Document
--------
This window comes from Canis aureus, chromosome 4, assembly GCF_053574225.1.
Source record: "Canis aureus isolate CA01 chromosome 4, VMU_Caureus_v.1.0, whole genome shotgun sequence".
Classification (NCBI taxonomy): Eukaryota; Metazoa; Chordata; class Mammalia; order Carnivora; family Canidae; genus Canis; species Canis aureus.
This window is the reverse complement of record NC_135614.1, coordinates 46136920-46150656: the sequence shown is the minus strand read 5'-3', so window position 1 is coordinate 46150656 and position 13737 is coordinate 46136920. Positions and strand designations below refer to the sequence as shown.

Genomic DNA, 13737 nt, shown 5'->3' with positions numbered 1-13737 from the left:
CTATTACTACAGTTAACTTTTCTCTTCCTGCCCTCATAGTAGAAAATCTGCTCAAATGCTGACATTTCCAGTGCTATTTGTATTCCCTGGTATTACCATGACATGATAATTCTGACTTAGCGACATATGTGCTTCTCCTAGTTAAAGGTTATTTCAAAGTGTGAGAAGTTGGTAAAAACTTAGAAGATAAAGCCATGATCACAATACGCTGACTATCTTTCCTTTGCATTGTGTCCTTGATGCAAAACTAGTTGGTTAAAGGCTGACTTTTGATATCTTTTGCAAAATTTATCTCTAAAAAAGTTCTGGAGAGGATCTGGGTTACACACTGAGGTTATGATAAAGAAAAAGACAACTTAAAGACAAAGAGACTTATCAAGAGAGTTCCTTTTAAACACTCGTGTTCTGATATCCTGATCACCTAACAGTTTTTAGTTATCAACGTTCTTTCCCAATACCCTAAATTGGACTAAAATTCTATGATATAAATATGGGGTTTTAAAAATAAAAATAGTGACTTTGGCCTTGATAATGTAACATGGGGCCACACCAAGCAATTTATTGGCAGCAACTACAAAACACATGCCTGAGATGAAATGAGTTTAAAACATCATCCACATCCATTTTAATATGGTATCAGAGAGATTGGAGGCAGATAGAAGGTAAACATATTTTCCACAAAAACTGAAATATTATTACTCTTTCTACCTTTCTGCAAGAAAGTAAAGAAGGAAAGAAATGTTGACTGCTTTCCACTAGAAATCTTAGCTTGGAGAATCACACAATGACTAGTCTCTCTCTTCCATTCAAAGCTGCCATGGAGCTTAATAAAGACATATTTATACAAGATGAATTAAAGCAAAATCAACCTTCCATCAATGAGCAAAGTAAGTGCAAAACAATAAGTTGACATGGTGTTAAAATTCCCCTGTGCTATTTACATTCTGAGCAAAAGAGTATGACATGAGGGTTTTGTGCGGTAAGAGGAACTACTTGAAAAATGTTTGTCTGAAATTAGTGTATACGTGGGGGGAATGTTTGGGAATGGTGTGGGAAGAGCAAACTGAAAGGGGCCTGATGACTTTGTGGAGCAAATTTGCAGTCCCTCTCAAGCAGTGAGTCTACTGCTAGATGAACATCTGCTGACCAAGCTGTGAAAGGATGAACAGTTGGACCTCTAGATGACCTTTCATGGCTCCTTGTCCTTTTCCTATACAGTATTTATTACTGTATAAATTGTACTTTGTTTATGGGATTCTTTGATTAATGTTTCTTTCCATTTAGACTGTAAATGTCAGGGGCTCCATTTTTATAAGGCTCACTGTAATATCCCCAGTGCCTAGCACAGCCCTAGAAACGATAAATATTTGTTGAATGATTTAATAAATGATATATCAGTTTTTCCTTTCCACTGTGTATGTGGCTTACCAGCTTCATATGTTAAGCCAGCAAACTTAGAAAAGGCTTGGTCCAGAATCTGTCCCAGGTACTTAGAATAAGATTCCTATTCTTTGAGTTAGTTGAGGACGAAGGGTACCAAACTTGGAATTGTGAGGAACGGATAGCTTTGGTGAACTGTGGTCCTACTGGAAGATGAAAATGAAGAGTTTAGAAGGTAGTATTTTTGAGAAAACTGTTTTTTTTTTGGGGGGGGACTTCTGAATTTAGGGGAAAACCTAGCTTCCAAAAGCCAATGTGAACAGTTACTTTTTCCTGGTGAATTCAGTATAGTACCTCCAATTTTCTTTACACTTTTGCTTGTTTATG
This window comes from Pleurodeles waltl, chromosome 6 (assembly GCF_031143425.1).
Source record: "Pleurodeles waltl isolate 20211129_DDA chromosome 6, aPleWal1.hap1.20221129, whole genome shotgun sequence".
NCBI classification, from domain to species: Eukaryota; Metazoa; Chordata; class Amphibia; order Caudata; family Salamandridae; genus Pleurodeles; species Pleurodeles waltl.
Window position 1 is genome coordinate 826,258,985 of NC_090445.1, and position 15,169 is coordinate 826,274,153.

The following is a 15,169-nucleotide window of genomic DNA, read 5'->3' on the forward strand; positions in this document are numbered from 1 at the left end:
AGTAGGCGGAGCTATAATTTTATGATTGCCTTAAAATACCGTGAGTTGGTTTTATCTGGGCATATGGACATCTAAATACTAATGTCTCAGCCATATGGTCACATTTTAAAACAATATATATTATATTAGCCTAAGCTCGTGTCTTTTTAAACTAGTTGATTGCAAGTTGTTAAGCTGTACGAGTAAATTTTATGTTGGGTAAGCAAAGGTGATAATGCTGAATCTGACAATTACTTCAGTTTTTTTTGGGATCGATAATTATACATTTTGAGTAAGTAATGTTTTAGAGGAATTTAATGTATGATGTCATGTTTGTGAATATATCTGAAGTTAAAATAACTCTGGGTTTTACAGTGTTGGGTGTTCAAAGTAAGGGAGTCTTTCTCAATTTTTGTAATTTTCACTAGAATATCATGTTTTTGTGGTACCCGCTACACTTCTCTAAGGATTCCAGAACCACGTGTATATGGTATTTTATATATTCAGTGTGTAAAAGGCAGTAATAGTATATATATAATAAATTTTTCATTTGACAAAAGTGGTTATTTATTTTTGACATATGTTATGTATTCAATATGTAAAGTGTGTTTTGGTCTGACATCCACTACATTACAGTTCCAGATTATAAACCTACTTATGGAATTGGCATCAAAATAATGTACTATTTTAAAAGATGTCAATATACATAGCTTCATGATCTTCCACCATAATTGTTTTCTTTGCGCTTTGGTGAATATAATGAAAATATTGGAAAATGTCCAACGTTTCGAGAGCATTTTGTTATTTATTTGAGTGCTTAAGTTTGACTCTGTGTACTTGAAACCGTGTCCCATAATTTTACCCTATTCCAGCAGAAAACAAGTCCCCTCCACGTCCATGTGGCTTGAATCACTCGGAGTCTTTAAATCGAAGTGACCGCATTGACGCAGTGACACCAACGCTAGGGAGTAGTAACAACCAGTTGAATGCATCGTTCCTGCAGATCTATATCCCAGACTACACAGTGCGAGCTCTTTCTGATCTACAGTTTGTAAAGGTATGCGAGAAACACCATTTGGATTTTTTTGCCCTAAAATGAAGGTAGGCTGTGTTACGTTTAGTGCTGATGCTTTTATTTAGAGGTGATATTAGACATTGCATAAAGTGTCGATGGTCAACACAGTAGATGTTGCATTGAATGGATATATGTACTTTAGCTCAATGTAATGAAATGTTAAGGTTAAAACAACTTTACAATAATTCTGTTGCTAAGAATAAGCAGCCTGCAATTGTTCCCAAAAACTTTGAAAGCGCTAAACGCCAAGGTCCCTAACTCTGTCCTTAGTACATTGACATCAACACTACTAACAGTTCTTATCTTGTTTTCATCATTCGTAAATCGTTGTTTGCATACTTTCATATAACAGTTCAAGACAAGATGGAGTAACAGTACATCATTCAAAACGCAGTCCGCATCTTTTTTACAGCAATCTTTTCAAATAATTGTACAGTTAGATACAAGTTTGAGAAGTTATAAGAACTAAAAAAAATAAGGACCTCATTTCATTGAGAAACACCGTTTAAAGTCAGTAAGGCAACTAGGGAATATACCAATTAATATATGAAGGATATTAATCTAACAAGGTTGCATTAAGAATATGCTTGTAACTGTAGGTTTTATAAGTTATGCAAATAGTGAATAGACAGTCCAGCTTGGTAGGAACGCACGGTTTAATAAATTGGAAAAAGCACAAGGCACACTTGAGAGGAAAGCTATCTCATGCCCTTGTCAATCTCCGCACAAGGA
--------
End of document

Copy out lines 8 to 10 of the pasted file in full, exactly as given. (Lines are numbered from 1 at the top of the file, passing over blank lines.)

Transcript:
Source record: "Pleurodeles waltl isolate 20211129_DDA chromosome 6, aPleWal1.hap1.20221129, whole genome shotgun sequence".
NCBI classification, from domain to species: Eukaryota; Metazoa; Chordata; class Amphibia; order Caudata; family Salamandridae; genus Pleurodeles; species Pleurodeles waltl.
Window position 1 is genome coordinate 826,258,985 of NC_090445.1, and position 15,169 is coordinate 826,274,153.